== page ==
To learn more about the stem rust-resistance gene in barley, a team of scientists led by Andris Kleinhofs at Washington State University in Pullman, Washington, set out to clone this gene. How can one identify this gene or other genes that are known only by their phenotype? We can look for DNA markers or bands on gels linked to the trait. The barley genome is huge; thus a gene can be hundreds of thousands of base pairs away from the DNA marker to which it is linked! So the scientists put large pieces of the barley genome into bacteria in such a way that each bacterium contained a portion of the barley genome. Recombinant DNA molecules like these are called bacterial artificial chromosomes, or BAC clones. One can identify the BAC clone of interest with the DNA markers linked to Rpgl. Because the BAC clones contain random pieces of the genome, if one has enough of them overlapping pieces can be found. Chromosome walking is a process used to follow the sequence of DNA in overlapping pieces of DNA like BAC clones. Once a number of overlapping DNA clones including the gene of interest are found, they are sequenced to identify potential genes and candidates for the gene of interest (figure B.9.2.A)

We say candidate genes at this point in the process because we still do not know which gene is the one responsible for disease resistance. Searching among the candidate genes to identify the resistance gene is difficult. The DNA sequences must be compared between resistant and susceptible strains to identify which gene is consistently different between them. If a particular gene always shows a difference, this is strong evidence, but not proof, that the correct gene has been identified. Kleinhofs's team used this method to identify the Rpgl gene, but they also transformed barley with the Rpgl gene. If a gene is indeed the one that confers resistance to stem rust, the transformed barley should be resistant. Indeed the transformation of a susceptible barley strain with the Rpgl gene conferred resistance to the stem-rust pathogen! Thus Rpgl is truly the stem rust-resistance gene! Interestingly, the transgenic plants continued on next page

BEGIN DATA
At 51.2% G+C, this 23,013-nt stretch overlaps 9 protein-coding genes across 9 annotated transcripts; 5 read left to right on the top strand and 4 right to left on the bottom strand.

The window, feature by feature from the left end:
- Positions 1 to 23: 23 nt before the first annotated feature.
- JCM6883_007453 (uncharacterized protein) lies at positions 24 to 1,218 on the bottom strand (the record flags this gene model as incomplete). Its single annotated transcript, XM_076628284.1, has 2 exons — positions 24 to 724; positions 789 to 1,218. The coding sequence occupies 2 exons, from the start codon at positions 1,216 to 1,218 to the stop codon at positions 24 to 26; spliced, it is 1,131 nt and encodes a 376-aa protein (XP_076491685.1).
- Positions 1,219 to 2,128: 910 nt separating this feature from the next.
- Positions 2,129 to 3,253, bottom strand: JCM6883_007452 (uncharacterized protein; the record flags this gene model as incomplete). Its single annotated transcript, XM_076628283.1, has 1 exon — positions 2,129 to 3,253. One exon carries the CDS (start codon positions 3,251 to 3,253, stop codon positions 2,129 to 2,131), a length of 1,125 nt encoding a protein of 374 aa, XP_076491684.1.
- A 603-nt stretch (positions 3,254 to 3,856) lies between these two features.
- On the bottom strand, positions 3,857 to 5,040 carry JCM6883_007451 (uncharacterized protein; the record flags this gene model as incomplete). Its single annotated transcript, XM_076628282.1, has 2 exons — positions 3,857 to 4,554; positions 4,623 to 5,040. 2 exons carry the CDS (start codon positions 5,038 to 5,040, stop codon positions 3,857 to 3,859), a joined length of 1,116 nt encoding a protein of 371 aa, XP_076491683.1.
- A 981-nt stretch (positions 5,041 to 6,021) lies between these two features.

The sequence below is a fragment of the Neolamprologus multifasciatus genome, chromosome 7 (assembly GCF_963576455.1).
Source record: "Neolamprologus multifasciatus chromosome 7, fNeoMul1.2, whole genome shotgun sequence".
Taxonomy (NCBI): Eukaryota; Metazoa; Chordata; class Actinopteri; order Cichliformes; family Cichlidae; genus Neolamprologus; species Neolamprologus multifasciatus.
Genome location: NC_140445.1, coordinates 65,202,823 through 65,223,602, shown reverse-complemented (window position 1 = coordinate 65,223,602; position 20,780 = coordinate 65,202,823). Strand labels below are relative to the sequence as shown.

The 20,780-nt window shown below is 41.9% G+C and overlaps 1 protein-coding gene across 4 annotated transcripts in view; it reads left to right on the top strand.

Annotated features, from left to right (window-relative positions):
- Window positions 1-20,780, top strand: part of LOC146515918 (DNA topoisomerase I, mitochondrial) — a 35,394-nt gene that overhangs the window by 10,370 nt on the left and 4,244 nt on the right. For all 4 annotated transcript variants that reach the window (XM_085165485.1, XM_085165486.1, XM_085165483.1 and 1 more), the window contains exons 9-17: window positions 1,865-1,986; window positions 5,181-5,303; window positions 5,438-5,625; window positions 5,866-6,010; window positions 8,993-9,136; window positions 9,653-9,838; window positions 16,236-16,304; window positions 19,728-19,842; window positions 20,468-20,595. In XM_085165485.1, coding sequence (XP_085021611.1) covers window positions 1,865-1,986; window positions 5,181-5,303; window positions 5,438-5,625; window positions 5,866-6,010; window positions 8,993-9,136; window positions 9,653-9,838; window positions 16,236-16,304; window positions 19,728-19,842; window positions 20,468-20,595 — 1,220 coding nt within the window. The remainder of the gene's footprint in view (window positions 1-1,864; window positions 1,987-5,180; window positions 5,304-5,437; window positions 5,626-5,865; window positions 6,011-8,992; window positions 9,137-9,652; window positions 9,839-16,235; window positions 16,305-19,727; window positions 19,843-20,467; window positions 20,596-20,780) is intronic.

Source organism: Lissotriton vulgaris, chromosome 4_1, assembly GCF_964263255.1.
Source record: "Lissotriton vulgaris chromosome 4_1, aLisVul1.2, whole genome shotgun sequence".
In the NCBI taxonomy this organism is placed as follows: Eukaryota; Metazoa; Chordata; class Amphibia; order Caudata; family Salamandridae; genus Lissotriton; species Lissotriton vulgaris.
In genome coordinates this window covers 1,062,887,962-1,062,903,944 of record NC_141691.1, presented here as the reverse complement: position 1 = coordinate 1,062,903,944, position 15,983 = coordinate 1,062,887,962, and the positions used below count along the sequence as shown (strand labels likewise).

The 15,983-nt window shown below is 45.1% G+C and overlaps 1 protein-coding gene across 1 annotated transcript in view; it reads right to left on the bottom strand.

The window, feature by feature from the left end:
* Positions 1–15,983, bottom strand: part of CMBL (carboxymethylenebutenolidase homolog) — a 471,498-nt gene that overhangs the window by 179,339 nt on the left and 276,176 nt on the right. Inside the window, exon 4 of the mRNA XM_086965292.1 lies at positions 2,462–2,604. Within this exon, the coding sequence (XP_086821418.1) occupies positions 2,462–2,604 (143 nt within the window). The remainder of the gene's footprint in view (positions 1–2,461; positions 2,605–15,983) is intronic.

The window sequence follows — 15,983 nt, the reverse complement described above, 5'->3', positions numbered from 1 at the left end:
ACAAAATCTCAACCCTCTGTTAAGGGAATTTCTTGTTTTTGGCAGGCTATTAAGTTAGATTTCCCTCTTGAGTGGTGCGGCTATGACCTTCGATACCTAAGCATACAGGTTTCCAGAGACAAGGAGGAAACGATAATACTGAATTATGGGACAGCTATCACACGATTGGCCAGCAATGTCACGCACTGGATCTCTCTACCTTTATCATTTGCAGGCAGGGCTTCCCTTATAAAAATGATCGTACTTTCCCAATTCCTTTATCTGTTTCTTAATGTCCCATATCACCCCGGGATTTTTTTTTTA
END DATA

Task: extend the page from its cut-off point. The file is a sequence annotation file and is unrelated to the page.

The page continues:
Figure B.9.2 Identifying the Disease-Resistance Gene in Barley. A. A diagram illustrating map-based cloning. Over half a million base pairs of the barley genome containing Rpgl, the stem rust-resistance gene, are shown at the top. The two DNA markers linked to Rpgl are shown below the bacterial artificial chromosomes (BAC clones) that contain this DNA sequence. Additional contiguous BAC clones used to "walk" to the disease resistance gene are shown in dark mottled lines. B. Photographs of barley leaves treated with spores of the fungus that causes stem-rust disease. On the left is the susceptible strain, in the middle is the resistant strain, and on the right, a susceptible strain transformed with the resistance gene Rpgl. Note that the transformed strain shows no evidence of rust, and is thus more resistant than the original resistant strain. Photo courtesy David Hansen.

were more resistant to stem rust than the original resistant strain from which the gene was isolated (figure B.9.2.B). Though this was an arduous process that took years, the identification of the resistance gene by the Kleinhofs's team allows researchers to understand disease resistance better and to use this knowledge and this gene for agricultural purposes.